Eli Young Band: From Songwriting to Singles

First of all, you should know I’m head-over-heels in love with the Eli Young Band‘s new album 10,000 Towns. So when I had the chance to gush about it to the band when they played the Windy City Smokeout festival in Chicago on Sunday (July 13), I gushed big.

And what I wanted to know more than anything, is how the band goes about picking singles when all the songs are so, so good.

“We decided a long time ago that we’d never record anything that we will refuse to have as a single. Because the second you do that, that will become the song you’re known for the rest of your career,” the group’s Jon Jones told me. (Translation: Don’t record bad songs.) “So we just don’t put any of those on the record.”

Frontman Mike Eli admitted that in the early days — like the college in Texas days — not all of the songs they wrote were hits.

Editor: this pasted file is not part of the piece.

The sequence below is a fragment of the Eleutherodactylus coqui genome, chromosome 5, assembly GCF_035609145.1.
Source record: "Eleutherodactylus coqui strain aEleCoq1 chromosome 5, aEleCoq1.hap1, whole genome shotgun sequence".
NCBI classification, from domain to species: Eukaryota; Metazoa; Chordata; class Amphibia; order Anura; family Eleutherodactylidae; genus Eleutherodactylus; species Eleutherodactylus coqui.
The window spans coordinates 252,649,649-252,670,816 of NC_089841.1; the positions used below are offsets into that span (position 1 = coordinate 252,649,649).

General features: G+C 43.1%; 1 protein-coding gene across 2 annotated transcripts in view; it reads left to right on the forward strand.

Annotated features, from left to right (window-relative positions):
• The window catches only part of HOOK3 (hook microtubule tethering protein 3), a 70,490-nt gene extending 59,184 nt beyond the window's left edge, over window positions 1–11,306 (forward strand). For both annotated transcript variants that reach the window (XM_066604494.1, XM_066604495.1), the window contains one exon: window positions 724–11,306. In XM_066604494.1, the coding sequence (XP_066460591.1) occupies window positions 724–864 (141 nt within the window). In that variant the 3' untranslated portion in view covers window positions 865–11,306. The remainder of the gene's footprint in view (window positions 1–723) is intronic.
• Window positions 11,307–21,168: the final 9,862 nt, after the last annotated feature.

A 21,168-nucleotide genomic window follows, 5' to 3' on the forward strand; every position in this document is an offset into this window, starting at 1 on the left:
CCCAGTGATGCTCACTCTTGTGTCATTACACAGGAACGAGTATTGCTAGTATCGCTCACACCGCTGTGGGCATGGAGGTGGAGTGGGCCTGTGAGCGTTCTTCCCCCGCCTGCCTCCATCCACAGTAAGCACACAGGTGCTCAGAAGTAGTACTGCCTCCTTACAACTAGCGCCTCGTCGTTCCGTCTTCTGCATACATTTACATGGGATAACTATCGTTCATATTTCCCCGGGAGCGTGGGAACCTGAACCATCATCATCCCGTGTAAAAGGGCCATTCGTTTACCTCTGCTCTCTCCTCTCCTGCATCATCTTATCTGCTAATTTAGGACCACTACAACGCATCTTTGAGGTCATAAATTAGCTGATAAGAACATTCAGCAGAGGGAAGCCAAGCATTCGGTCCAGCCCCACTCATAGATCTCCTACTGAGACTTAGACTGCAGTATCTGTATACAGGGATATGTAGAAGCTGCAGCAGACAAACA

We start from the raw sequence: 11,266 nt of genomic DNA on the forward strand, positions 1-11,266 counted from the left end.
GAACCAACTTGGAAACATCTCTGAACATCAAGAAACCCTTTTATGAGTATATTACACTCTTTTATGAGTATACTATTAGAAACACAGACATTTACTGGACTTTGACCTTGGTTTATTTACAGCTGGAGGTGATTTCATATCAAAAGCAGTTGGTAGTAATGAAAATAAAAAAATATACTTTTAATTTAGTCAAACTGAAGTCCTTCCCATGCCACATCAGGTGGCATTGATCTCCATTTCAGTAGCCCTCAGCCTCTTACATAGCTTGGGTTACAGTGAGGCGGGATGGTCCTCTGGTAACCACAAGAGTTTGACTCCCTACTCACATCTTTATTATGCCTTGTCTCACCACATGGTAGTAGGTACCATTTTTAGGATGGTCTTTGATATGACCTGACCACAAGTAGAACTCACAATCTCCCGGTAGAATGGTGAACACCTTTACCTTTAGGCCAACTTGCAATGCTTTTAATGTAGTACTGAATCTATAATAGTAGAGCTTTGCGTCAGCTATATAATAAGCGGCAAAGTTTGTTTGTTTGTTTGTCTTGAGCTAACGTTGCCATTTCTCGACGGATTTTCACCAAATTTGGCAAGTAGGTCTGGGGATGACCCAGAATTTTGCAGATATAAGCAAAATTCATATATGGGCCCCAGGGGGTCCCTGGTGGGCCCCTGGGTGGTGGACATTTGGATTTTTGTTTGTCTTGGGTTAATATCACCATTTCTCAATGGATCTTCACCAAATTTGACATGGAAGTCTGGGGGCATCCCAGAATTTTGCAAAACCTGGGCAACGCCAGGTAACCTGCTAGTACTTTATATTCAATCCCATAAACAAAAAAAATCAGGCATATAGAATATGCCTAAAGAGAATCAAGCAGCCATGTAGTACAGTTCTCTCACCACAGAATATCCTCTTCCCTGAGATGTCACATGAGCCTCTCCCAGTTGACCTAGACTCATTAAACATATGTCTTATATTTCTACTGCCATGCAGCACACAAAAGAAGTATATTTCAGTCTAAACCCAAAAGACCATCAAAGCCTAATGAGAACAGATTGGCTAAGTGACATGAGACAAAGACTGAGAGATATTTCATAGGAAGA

“We had about a 100-to-1 ratio back then,” he said of the crappy songs to great songs ratio.

But now there’s “Dust,” which Eli didn’t write, but he still believes in with his whole heart.

“We’ve always said that once we get in the studio and start developing the song and making it what it is on the record, like with ‘Dust,’ we take ownership even if we didn’t write it. I don’t get lyric writing credit for that one, but I take credit for everything else,” Eli joked.

And what’s been so fulfilling about “Dust,” the band thinks, is how it’s crossed over into that blessed territory where everybody knows the words.

“Now, people are internalizing the words and have started singing along, so that makes it cool when you watch it take off,” Jones said of the “I’m-outta-here” tune. “That breaking point is pretty universal, and everyone has that moment when they know that there’s nothing left for you here.”

Alison makes her living loving country music. She's based in Chicago, but she's always leaving her heart in Nashville.